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A tricky little top

February 26, 2011

Introducing Look #2!

This outfit consists of three pieces – skirt, top, vest.

The skirt is the piece that started it all. It was just a quick piece I whipped together in under an hour, with some fabric I had lying around, because I needed a bottom to go with a jacket for a fashion shoot I was styling (you can see the photos of this shoot in my Time for a fresh start post). So many people loved it and were asking where they could get one, I knew I needed to start a collection around it, so here we are!

The top is what I’ve been working on the past couple days and it’s been giving me grief. The pattern took me practically no time, so I assumed it would be easy. First of all, this is a nice and light double layered camisole set to be made with a white chiffon layer over a coral bemberg under-layer. My first attempt wouldn’t even pull over my judy’s bust, since I foolishly cut it on straight grain – wovens don’t stretch – Duh! I was able to carefully wriggle into it though, so I could check the shaping of the neckline and armholes, so not a total loss.

Quickly re-cut another test on bias, which made it a tad trickier to sew but it slipped on beautifully! The cut was gorgeous, just a little adjustment of removing some excess, no biggie. I pinned ribbon to the shoulders to find the right strap length then was good to go to make my pattern adjustments.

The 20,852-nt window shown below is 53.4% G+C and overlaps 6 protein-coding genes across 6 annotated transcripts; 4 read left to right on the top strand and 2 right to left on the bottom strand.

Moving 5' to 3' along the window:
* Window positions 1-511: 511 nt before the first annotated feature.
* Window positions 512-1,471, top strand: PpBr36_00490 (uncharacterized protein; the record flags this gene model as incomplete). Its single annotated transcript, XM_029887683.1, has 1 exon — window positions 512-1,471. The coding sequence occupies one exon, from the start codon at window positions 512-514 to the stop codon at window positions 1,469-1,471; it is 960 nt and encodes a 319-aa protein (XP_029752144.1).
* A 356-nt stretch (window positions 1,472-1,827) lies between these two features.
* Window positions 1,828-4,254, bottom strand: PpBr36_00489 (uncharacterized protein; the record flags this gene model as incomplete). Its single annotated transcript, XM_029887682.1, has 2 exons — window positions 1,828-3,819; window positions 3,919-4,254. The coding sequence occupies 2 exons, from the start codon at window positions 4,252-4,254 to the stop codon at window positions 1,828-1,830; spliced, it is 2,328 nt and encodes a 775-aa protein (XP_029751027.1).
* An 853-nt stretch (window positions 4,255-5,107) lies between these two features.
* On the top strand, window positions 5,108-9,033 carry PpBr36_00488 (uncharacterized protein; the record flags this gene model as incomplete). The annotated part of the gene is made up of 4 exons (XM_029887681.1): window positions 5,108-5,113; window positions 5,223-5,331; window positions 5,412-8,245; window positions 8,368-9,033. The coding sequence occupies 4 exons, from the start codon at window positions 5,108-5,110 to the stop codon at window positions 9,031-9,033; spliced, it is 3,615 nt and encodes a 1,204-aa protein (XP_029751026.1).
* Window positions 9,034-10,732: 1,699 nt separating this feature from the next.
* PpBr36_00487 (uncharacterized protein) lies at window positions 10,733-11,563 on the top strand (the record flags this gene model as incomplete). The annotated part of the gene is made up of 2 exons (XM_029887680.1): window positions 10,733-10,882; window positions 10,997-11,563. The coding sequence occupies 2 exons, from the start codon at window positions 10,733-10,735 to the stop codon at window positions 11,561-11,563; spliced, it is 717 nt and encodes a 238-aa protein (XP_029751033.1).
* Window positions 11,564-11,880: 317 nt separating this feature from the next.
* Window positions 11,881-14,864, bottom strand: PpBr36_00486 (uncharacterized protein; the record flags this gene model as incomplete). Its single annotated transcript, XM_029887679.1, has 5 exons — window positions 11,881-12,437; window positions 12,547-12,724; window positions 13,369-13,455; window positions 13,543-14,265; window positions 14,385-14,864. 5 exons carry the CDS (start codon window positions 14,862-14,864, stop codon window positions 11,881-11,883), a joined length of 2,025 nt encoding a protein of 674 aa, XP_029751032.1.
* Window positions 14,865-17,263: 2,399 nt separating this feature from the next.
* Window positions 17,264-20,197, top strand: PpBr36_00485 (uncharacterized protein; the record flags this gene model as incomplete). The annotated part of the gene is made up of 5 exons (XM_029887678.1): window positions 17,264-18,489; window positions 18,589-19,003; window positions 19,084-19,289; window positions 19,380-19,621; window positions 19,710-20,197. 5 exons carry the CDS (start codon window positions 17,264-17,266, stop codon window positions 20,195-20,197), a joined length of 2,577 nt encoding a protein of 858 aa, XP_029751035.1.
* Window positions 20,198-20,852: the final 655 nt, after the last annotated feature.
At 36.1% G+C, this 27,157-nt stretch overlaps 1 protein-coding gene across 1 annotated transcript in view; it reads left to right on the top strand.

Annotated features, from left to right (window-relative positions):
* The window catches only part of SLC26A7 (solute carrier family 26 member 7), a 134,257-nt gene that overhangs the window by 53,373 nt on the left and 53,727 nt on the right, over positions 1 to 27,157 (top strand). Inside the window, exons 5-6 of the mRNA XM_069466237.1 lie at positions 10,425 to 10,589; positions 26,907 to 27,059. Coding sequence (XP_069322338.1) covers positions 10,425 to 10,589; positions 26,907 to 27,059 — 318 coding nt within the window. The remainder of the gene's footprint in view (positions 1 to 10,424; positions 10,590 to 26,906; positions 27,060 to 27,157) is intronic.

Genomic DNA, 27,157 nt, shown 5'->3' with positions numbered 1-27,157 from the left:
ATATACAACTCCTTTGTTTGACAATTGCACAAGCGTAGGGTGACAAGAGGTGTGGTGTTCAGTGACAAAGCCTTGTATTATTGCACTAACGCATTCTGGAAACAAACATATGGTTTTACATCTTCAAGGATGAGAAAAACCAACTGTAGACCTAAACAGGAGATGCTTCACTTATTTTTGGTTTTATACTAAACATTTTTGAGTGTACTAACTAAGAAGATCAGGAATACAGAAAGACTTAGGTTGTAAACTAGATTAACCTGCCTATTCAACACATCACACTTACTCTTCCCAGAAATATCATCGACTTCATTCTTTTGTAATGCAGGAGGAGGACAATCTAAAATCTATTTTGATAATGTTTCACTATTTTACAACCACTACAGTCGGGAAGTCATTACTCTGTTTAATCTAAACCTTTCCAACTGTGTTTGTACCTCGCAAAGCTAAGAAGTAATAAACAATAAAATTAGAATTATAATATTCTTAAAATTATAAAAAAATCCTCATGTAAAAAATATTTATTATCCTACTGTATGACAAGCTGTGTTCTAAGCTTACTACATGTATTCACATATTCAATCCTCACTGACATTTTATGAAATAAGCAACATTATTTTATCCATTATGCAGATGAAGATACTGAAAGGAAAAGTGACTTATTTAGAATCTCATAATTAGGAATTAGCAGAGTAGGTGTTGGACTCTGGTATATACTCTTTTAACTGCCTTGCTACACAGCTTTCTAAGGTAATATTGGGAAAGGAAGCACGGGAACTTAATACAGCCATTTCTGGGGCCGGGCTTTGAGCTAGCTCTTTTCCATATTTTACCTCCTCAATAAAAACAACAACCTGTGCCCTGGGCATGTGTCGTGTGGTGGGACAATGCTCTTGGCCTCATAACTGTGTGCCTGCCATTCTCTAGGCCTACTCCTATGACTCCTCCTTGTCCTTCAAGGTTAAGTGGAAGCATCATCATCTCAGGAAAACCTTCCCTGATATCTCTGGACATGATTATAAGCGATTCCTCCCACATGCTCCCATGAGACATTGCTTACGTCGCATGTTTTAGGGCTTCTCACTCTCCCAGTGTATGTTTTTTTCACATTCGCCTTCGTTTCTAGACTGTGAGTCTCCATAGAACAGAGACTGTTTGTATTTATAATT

I went ahead and began making the sample in the actual fabric, confident the pattern was fine, but wanting to see how these fabrics would react to the finishing methods I was planning to use. I French seamed everything, because even though it’s tedious, it just looks well made and more expensive. Another tedious, yet expensive looking finish I used was baby hem on the chiffon. My original plan was to avoid this time consuming hem and use the fine baby serge setting on my serger. I’ve used this setting on many fine fabrics, including chiffon, with great results – unfortunately, this time around, the chiffon was just too fine and delicate that I should have used a very fine silk thread (which I don’t have) to achieve the look I wanted. This is how it turned out…

Eeeeek! So, I trimmed it off and continued with the good ol’ fashioned baby hem and it’s soooooo much better.

I bought a new attachment for my sewing machine so I would be able to finish the armhole the way I wanted. I bought a binding attachment that screws on to my sewing machine and lines up infront of the presser foot, so I can feed long strips of bias cut fabric through the attachment and it folds it up and feeds under the presser foot to be stitched down into binding – glorious! As wonderful as this little attachment is, it’s a bit finicky and I had to spend a lot of time testing it out to get the hang of it.

Lastly, I French seamed the neckline. This isn’t usually done and now I know why –  less control of the neckline stretching out. It doesn’t look that bad, but with all the effort I put into the other finishings of this garment, this neckline finish didn’t turn out as polished as it should be. For the final sample, a neckline facing will be my best bet.

Now it’s time for me to put this aside and get started with the vest. Fingers crossed it goes smoother than this tricky little top.

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